On my F4s I have an 18-35 f3.5, a 28-70 f2.8 and a 70-210 f4. They are all superb and the affordable 18-35 is almost as sharp as the legendary 17-35 f2.8. For film, I just don't need anything more.
  34. I still have my F801s. Its an relaible and well specced camera even today and is surprisingly compact compared with many of today's digital offerings whilst also being strongly built. It has the ability to shoot both MF and AF lenses and also has a quite effective matrix metering / centre weighted metering / spot metering option. Its only demonstrable disadvantage is that if used in AF mode it does tend to be quite slow by today's standards. Others recommend the F100. I would agree excpt on one criterion - price. The F801s can be found for almost nothing.
  35. I still have my F801s. Its an relaible and well specced camera even today and is surprisingly compact compared with many of today's digital offerings whilst also being strongly built. It has the ability to shoot both MF and AF lenses and also has a quite effective matrix metering / centre weighted metering / spot metering option. Its only demonstrable disadvantage is that if used in AF mode it does tend to be quite slow by today's standards. Others recommend the F100. I would agree excpt on one criterion - price. The F801s can be found for almost nothing.
  36. Another vote for the FE-2. Nice, 1/4000 second top shutter speed with 1/250 X sync. Will work at B and X settings w/o battery.
  37. The FE-2 looks nice, higher shutter speed and it's only a little bit more than the FG that I was eyeing.
  38. I loved my N80. It's relatively compact, light weight, great egonomics, and a great camera all around. The F100 is even better, but bigger and heavier. I used an N75 as a second body, but the N80 is so cheap it doesn't pay to get the N75.
  39. Hooray for the N80! If you've used the D200/300, you've used the F100. It uses essentially the same body, however modified for digital it may be. If you put a 50/1.8 on an N80, you have a seemingly weightless combination that can produce great images. One small thing I like about the N80 a lot is how the dial on the left side of the camera changes the exposure mode.
  40. Now you just have to see how prices are going up on ebay for used equipment! Can you guys keep quiet. Let them unload those awesome cameras and lenses for a song, would you?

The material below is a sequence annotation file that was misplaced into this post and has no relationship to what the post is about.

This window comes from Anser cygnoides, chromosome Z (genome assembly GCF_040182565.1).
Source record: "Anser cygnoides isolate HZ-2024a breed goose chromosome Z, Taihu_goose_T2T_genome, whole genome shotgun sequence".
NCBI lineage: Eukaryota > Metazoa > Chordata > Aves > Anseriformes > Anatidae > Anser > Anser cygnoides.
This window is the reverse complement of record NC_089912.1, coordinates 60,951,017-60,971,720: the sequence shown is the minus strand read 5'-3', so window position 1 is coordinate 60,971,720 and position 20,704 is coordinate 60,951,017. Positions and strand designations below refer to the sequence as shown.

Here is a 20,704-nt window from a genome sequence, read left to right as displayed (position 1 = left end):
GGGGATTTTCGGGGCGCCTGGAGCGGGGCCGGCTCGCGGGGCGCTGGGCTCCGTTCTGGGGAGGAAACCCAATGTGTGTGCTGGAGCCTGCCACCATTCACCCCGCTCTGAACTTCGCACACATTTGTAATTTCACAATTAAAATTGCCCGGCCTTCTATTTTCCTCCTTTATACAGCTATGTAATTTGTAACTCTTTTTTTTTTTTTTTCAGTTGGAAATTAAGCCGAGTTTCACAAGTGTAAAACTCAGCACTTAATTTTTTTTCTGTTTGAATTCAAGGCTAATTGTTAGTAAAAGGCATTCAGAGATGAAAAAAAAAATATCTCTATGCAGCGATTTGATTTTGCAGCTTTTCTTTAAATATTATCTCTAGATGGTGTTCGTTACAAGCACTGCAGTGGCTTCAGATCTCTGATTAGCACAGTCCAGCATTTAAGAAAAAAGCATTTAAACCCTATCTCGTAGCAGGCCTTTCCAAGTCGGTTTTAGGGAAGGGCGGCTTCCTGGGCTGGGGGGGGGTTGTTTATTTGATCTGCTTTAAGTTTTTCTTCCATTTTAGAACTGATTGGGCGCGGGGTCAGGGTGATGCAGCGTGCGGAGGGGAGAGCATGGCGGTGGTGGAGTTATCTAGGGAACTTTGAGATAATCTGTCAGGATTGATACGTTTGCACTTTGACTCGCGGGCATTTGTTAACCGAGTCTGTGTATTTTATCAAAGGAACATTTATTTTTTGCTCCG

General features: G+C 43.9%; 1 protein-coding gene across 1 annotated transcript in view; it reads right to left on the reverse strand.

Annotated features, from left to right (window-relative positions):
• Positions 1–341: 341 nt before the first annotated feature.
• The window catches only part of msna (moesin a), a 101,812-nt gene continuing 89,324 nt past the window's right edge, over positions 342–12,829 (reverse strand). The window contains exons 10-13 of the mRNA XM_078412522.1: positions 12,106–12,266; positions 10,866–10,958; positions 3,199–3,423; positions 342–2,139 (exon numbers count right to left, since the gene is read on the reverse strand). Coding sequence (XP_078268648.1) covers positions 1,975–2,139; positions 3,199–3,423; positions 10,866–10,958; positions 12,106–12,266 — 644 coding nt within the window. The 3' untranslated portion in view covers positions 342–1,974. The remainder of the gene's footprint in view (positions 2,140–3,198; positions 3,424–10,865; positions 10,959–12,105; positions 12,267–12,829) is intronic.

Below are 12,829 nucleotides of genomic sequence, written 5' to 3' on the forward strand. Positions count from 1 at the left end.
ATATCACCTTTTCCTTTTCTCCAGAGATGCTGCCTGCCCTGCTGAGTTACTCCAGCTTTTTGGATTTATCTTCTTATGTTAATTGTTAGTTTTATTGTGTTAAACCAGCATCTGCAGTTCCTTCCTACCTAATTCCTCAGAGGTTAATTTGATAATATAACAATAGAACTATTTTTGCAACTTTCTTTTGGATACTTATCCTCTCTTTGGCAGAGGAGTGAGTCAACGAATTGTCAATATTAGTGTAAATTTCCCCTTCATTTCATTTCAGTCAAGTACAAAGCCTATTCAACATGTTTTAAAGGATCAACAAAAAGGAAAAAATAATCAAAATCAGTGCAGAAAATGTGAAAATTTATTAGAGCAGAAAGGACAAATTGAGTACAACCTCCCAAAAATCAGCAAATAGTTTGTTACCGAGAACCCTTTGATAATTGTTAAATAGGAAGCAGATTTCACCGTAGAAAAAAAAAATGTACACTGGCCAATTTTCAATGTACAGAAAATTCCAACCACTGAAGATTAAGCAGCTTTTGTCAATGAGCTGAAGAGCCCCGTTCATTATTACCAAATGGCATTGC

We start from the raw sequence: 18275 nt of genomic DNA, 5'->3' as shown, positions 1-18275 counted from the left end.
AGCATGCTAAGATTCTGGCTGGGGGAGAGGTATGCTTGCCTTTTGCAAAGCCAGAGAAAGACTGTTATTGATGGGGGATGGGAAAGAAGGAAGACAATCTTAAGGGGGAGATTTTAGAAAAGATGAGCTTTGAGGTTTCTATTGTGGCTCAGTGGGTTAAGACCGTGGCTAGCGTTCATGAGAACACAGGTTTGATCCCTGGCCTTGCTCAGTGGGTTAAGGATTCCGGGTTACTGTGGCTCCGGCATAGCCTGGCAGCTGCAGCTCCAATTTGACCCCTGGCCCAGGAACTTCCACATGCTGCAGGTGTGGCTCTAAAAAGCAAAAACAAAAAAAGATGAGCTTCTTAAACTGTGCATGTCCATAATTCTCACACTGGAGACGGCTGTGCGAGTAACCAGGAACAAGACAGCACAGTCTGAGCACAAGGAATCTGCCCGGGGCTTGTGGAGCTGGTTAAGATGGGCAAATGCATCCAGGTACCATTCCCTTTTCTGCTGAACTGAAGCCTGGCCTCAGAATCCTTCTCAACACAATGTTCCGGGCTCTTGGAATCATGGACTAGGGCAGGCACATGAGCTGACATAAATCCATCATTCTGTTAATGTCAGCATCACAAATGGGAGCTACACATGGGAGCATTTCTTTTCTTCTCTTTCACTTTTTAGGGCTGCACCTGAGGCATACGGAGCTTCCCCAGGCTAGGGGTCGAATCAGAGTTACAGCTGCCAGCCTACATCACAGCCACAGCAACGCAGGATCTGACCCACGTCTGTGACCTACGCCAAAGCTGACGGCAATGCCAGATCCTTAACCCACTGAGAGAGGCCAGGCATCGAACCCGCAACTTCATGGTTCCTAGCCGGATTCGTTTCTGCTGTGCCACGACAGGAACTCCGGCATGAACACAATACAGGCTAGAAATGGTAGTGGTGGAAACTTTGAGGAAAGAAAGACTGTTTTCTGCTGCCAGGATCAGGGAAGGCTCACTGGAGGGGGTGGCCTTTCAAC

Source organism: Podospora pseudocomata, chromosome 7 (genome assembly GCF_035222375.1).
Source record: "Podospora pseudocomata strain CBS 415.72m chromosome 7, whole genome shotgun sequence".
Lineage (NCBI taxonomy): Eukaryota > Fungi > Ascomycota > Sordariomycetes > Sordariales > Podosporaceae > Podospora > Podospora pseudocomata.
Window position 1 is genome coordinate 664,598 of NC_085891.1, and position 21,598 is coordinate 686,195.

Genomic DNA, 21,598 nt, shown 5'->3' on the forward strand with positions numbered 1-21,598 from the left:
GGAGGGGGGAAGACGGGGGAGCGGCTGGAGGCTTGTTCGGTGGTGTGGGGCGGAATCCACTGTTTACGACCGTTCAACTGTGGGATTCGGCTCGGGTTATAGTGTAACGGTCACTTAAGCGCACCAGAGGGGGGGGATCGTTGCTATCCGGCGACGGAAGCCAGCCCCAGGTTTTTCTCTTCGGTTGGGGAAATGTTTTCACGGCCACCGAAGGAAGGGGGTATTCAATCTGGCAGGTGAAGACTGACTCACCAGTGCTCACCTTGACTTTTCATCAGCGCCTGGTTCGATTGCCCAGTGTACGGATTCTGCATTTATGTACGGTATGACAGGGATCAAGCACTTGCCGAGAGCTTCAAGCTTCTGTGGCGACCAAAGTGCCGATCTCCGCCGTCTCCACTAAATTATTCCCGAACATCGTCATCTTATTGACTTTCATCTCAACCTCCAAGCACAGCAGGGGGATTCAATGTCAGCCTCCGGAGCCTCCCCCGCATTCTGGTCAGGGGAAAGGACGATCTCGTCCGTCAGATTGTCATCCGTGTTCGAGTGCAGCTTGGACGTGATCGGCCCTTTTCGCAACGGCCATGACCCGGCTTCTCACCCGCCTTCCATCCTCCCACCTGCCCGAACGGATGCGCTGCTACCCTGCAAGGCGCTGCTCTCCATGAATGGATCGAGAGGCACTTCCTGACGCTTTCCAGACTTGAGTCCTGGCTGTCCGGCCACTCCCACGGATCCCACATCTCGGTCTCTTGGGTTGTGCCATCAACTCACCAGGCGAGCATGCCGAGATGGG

41. I have the FE2 as a backup to my F5. (The FA has lens_limitations). Any other body with
    no aperture-priority is OUT!!! You want my FE2? You have to kill me first...
  42. The FG is a nice little camera for street shooting....but it has it's limitations...that said I usually keep a FG with me traveling or on the boats as the backups,backup....Someone recommended the EM,a fun litttle camera...I'll never get rid of mine,but not a serious backup,to me.....I've got 12 Nikon film bodies and my favorites aren't the F4,F5 or the F6.....My favorites are the ones I enjoy using and can get the job done no matter what...for a serious backup I would recommend the F3,FE or FE-2 for daylight use or FM2n for night and daylight use,any one of these bodies is just a joy to use....The FM3a was recommended above...that would be another fine backup as well.
  43. Well, all the suggestions here are good ones. I have an FG, F4, F3, and 2 F6s. The FG is a great little camera and capable of quality work. The F4 is a favorite of mine, but as you said, heave. The F6 is by far the most capable all around workhorse. Its more capable, lighter and smaller than an F4.
    If you are a dedicated film shooter, its worth getting an F6. They are about $1000 on the used market. Its a camera you can walk around all day with and never have to worry about capability, etc.
    Have Fun